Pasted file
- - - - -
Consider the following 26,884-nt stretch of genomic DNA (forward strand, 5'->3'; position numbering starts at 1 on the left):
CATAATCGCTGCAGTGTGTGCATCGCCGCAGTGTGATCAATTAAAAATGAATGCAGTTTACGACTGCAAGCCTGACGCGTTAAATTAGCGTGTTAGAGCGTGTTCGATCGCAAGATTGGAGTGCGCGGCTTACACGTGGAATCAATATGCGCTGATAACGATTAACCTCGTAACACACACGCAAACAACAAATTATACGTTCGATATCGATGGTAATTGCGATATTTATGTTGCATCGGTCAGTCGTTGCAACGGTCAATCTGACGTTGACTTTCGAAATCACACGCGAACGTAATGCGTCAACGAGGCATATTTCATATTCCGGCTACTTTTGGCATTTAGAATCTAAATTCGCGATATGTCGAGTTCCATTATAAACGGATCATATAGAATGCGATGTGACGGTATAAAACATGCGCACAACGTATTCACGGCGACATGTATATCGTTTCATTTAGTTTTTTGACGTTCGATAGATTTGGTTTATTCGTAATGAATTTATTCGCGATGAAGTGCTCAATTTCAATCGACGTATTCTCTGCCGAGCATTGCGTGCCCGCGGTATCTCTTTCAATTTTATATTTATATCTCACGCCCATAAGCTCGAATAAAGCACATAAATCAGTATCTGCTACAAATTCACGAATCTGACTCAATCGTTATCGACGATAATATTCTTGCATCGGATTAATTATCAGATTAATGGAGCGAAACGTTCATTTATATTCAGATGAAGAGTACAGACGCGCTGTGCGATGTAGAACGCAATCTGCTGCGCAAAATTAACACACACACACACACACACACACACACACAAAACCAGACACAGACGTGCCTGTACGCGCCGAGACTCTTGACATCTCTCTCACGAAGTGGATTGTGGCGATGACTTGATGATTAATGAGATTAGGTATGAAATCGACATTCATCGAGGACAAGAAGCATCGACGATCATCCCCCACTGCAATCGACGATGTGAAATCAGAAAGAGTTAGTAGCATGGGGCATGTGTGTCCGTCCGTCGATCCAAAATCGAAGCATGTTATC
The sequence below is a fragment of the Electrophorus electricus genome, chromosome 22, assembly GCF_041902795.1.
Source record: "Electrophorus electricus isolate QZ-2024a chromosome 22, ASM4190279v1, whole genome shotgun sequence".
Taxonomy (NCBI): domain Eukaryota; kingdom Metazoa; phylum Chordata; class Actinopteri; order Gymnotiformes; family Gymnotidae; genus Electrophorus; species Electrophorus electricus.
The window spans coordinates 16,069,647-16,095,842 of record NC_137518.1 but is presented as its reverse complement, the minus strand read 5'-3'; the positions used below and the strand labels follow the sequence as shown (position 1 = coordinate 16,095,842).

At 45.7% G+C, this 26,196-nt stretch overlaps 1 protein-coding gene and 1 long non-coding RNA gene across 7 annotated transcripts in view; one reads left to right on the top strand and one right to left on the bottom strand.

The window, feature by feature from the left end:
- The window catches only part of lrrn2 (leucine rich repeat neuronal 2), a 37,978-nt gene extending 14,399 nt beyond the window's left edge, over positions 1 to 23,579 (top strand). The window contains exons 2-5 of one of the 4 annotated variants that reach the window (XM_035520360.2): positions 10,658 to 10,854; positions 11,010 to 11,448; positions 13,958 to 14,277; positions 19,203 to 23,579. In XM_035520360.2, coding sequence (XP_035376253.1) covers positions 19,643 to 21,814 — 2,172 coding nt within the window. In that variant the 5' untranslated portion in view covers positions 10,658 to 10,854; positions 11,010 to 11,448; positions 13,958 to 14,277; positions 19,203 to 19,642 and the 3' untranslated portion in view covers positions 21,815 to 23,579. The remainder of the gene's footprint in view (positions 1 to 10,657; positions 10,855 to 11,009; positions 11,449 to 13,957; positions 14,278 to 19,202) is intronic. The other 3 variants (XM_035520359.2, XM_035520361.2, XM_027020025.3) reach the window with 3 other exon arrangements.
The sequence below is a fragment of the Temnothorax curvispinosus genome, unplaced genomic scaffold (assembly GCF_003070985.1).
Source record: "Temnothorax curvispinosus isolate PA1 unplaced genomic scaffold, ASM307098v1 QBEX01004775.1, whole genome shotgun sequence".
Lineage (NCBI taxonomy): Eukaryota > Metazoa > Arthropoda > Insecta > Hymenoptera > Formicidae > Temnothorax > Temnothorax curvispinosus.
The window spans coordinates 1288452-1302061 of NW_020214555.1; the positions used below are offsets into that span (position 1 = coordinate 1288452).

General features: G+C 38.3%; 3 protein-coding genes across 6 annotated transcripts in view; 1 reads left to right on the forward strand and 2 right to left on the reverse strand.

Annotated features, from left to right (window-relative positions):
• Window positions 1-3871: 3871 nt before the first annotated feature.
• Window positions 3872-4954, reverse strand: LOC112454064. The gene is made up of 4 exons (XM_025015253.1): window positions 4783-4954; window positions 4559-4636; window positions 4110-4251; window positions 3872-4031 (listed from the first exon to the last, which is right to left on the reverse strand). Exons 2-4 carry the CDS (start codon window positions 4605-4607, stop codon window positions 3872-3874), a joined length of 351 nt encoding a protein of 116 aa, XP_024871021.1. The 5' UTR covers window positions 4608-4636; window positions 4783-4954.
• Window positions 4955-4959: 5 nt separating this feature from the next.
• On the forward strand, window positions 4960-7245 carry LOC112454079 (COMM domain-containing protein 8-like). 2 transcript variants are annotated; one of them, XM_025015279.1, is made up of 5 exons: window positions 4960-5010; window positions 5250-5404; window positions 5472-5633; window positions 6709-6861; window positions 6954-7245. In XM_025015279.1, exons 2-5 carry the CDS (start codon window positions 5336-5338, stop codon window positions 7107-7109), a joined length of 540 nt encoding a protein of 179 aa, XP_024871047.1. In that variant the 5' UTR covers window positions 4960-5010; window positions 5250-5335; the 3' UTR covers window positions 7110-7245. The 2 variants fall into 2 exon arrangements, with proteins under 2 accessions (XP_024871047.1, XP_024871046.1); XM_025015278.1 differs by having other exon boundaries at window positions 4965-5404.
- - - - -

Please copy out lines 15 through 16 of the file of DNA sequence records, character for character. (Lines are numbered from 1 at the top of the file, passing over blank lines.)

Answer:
Annotated features, from left to right (window-relative positions):
• Window positions 1-3871: 3871 nt before the first annotated feature.